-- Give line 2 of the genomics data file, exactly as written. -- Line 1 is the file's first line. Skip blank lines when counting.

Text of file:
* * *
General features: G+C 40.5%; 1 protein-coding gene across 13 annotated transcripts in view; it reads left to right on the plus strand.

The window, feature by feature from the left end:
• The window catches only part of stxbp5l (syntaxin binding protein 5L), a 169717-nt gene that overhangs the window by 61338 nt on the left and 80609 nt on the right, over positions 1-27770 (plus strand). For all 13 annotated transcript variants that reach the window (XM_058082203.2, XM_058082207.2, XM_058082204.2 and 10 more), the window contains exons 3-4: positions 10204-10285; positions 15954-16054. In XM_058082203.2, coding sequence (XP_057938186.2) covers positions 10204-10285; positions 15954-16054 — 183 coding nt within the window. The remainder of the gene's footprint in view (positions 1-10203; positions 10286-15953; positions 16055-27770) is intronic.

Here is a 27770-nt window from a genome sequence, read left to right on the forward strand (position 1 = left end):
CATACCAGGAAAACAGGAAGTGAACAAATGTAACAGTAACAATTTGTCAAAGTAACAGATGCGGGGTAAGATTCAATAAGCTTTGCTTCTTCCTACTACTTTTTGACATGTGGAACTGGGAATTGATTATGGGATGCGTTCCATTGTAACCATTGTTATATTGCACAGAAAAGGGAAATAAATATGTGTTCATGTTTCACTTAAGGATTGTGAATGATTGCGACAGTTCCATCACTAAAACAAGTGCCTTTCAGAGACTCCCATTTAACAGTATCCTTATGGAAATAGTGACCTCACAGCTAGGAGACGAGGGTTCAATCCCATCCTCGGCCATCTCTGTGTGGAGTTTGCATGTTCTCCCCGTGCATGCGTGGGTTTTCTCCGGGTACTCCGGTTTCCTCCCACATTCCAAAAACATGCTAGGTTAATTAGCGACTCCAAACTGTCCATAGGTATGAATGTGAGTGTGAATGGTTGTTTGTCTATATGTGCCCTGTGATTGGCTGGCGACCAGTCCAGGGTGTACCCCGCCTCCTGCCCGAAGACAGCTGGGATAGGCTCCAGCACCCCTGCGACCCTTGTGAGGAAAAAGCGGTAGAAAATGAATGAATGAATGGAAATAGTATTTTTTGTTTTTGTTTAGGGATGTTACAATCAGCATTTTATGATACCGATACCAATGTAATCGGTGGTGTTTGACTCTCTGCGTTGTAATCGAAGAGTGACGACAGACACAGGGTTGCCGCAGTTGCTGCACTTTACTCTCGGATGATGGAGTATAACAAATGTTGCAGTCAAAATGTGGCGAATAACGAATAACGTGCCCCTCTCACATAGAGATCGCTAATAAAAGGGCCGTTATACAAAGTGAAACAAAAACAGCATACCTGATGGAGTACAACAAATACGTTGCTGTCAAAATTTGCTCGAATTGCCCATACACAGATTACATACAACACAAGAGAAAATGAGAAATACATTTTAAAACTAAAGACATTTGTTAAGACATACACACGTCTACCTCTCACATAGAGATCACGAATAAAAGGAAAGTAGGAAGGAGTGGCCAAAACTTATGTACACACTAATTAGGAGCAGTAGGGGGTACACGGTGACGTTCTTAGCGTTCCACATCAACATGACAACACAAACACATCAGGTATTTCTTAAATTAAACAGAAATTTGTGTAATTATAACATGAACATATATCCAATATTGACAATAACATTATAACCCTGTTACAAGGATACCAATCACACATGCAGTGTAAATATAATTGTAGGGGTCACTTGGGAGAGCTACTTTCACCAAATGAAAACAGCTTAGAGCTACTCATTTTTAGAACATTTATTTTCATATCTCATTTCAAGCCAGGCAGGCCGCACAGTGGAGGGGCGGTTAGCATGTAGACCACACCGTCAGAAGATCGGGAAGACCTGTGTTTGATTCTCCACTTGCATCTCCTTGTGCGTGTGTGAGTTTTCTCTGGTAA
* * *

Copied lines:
The window, feature by feature from the left end: